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USA and Taiwan Students Work Together to Address Environmental Issues
National Wildlife Federation’s Eco-Campus Partnership Program is a high-quality collaborative educational experience for students from diverse cultures whose aim is to increase environmental literacy among students internationally. The Taiwan Environmental Protection Administration and the U.S. Environmental Protection Agency have cooperated for over 20 years.
Coordinated by NWF through its Eco-Schools USA program, the program connects schools in the U.S. and Taiwan to encourage students within each country to engage in project-based learning on sustainability topics such as energy, water, climate change, wildlife habitat through school gardens and more.
Here are a few accounts of the program’s success:
“Having the fortunate opportunity to participate with a sister school in Taiwan has added so much to the learning experience for my students. It has opened their eyes to the idea that the world is a small place. Taiwan is not terribly far away, and the students and the teachers are similar to all of us. Their problems and concerns with the environment are our problems and concerns with the environment. The experience also highlights the interconnectedness we all share with the Earth. We are all stewards for the future generations. Seeing the smiling faces of the students and their sense of wonder come across the Skype screen was truly priceless. What a fantastic experience!” – Erika Park, Elementary teacher, New Jersey.
“As a result of this cultural exchange, I have learned that there are many more ways in which the US and the Taiwan environmental education experiences are similar, than ways in which they are different.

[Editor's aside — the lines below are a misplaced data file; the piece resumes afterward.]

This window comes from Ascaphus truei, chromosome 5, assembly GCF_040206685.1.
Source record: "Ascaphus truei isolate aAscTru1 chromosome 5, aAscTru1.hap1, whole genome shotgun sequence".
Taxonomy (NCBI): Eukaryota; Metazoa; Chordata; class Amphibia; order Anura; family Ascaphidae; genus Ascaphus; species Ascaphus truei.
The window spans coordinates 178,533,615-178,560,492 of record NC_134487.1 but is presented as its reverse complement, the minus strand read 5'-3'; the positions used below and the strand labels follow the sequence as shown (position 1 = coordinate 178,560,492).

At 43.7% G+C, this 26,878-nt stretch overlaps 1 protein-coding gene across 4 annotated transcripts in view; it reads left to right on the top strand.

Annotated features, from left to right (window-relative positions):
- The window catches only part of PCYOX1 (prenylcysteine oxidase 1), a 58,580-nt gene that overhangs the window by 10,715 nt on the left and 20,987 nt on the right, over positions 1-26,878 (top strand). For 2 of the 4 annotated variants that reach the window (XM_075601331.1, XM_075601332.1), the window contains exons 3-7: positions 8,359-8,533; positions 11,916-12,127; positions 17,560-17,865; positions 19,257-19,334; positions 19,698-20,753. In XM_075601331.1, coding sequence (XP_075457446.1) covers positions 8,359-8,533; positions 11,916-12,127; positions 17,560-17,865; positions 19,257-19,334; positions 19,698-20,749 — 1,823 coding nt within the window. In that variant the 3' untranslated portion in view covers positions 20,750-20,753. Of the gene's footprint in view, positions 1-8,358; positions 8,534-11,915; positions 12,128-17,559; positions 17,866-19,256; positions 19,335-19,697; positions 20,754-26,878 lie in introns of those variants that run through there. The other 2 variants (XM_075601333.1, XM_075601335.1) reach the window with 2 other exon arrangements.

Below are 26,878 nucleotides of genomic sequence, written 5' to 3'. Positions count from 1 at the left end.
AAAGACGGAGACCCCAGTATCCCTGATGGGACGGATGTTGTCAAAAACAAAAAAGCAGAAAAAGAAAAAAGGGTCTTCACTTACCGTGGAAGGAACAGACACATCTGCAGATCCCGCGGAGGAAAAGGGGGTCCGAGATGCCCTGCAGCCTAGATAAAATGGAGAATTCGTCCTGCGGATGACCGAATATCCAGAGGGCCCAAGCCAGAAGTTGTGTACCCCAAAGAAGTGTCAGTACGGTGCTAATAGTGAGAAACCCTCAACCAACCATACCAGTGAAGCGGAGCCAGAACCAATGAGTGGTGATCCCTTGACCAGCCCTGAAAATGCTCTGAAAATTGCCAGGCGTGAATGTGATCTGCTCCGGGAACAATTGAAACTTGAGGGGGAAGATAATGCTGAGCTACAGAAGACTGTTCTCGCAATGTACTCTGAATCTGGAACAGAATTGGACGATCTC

I learned that on both sides of the world, students care about protecting the environment, understanding their local ecosystem and finding sustainable solutions to some of the world’s biggest environmental challenges, such as global warming, energy consumption, air and water pollution, species protection etc.
Students on both sides of the globe are recycling, monitoring energy use, harnessing wind and solar energy, finding ways to connect with nature through play and learning, supporting native populations of butterflies and growing edible crops through sustainable gardens.” – Sandra Cornell, STEM Coordinator/ Grade 6 science teacher, Maryland.
“Although our visit [to Yong’an Elementary School in Taiwan] was short, we were blown away by their use of technology to improve their carbon footprint. They had solar panels and a real time energy usage tool which could be used by students and teachers in the classroom.
Also, I can’t forget the great Asus tablet app which allows the students to view images in 3-D. Our last school [we visited] was Affiliated Experimental Elementary School of National Chiayi University, which is a partner school with Sequin Elementary. Their students presented a PowerPoint about their sustainability initiatives. They had some great ideas which I hope to implement at my school. We toured their butterfly garden, we toured their butterfly house…. their parent volunteers stayed to show us the different butterflies, caterpillars, and lifecycles. Then we got to visit their student requested, student created tree house.” – Jacque Sanchez, Griffin Elementary School, Broward County, Florida.
And to see what Taiwanese teachers and students think of the Eco-Campus Partnership Program, check out the video from students at Nanhua Elementary School in Taiwan, whose sister school is North Chevy Chase in Maryland.